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Matthew Chapter Eighteen


Matthew 18

In chapter 18 the great principles proper to the new order of things are made known to the disciples. Let us search a little into these sweet and precious instructions of the Lord.

They may be looked at in two ways. They reveal the ways of God with regard to that which was to take the place of the Lord upon earth, as a testimony to grace and truth. Besides this, they depict the character which is in itself the true testimony to be rendered.

This chapter supposes Christ rejected and absent, the glory of chapter 17 not yet come. It passes over chapter 17 to connect itself with chapter 16 (except so far as the last verses of chapter 17 give a practical testimony to His abdication of His true rights until God should vindicate them). The Lord speaks of the two subjects contained in chapter 16, the kingdom and the church.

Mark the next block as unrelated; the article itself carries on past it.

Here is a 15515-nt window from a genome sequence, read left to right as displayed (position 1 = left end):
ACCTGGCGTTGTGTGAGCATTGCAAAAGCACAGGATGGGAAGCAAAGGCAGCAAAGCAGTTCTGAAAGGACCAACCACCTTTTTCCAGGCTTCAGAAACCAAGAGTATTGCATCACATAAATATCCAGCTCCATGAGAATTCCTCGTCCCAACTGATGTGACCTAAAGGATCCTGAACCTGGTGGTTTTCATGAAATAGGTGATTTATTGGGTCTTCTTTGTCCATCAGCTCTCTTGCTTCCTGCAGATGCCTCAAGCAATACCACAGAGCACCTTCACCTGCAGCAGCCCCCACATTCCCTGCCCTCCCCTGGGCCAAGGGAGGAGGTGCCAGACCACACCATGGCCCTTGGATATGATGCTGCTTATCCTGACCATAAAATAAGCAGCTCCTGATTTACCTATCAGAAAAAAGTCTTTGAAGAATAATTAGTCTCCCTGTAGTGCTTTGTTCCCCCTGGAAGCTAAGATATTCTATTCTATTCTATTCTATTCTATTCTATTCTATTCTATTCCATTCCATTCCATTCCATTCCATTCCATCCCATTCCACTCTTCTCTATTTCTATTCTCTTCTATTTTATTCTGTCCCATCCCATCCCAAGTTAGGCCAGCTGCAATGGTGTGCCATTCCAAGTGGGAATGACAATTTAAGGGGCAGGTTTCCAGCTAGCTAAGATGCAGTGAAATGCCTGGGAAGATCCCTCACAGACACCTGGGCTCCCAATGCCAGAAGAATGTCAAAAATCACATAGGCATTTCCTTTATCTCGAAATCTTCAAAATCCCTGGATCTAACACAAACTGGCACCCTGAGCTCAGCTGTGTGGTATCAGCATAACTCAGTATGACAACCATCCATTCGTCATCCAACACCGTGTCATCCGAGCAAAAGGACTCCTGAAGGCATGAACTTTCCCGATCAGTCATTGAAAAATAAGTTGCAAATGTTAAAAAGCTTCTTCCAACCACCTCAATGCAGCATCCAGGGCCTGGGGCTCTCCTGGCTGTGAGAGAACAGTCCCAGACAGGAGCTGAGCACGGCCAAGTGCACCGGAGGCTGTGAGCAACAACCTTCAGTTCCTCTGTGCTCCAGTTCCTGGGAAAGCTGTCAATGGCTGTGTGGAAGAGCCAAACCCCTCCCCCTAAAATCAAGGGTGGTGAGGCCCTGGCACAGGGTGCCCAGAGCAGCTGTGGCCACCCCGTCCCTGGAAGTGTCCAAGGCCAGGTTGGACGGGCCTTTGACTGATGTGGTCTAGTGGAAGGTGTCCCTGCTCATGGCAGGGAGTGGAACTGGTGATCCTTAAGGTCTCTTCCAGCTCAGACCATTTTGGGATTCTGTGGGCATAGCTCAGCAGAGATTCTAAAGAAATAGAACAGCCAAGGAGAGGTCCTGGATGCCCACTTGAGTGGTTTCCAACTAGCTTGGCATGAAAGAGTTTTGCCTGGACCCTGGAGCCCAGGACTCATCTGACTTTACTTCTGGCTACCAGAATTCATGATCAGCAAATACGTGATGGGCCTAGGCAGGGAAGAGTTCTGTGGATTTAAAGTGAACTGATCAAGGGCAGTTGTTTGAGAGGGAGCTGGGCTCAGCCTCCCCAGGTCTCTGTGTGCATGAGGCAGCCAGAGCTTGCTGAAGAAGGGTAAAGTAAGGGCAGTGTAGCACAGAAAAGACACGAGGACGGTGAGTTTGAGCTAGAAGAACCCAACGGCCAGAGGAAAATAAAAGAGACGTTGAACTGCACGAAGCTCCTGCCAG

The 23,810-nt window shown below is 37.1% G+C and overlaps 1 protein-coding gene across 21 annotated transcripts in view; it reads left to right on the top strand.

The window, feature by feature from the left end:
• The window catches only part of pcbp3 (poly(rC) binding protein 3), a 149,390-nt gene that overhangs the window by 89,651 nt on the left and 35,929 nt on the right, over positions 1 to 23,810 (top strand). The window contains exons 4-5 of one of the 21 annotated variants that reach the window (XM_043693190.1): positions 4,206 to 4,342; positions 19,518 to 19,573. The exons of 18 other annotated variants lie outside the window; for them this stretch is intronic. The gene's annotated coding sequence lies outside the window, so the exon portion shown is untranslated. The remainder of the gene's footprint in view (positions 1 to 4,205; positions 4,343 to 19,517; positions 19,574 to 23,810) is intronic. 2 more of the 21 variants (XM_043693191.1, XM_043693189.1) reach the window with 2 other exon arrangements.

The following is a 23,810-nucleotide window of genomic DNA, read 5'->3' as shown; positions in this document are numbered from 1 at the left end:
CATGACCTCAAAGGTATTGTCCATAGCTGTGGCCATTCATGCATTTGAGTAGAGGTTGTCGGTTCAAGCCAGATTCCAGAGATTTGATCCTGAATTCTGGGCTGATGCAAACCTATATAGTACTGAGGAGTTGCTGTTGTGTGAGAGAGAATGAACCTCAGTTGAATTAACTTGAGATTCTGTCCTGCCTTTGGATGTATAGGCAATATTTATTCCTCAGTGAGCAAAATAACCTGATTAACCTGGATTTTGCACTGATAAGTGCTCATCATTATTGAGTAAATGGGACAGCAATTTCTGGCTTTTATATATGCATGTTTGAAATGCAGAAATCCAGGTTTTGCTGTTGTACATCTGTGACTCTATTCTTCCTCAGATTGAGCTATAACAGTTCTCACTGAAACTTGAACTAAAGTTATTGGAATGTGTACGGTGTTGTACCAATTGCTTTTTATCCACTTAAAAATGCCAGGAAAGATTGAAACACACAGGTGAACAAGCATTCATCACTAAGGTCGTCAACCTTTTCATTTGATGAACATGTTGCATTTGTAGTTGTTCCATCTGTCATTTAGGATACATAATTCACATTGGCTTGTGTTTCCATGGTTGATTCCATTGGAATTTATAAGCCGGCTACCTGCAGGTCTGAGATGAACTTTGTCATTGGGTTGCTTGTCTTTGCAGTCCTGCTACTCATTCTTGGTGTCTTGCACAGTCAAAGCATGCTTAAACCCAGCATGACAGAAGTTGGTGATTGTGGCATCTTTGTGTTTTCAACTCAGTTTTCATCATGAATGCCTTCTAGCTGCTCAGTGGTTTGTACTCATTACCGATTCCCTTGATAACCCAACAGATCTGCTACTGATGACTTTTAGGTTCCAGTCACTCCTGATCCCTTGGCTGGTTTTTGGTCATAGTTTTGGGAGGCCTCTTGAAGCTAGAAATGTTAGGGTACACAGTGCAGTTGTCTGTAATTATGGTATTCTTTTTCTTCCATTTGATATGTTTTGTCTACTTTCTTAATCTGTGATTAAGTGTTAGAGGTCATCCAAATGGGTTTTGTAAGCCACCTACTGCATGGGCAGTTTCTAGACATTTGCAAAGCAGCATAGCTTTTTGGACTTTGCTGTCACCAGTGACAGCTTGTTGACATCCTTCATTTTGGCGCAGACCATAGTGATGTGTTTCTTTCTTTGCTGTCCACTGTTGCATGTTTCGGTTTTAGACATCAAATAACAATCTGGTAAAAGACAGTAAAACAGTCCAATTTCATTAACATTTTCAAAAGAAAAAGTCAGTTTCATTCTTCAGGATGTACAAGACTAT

That which would be proper for the kingdom was the meekness of a little child, which is unable to assert its own rights in the face of a world that passes it by-the spirit of dependence and humility. They must become as little children. In the absence of their rejected Lord this was the spirit that became His followers. He who received a little child in the name of Jesus received Himself. On the other hand, he who put a stumbling-block in the way of one of those little ones who believed in Jesus [1] should be visited with the most terrible judgment. Alas! the world do this; but woe unto the world on that account. As to the disciples, if that which they most valued became a snare to them, they must pluck it out and cut it off-must exercise the utmost carefulness in grace not to be a snare to a little one believing in Christ, and the most unrelenting severity as to themselves, in whatever might be a snare to them. Loss of what was most precious here was nothing, compared with their eternal condition in another world; for that was in question now, and sin could have no place in God's house. Care for others, even the weakest, severity with self was the rule of the kingdom that no snare or evil might be. As to offence, full grace in forgiveness. They were not to despise these little ones; for if unable to force their own way in this world, they were the objects of the Father's special favour, as those who, in earthly courts, had the peculiar privilege of seeing the king's face. Not that there was no sin in them, but that the Father did not despise those that were far from Him. The Son of man was come to save the lost. [2] And it was not the Father's will that one of these little ones should perish. He spoke, I doubt not, of little children like those whom He took in His arms; but He inculcates on His disciples the spirit of humility and dependence on the one hand, and on the other, the spirit of the Father, which they were to imitate in order to be truly the children of the kingdom; and not to walk in the spirit of man, who seeks to maintain his place and his own importance, but to humble themselves and submit to contumely; and at the same time (and this is true glory) to imitate the Father, who considers the lowly and admits them into His presence. The Son of man was come on behalf of the worthless. This is the spirit of grace spoken of at the end of chapter 5. It is the spirit of the kingdom.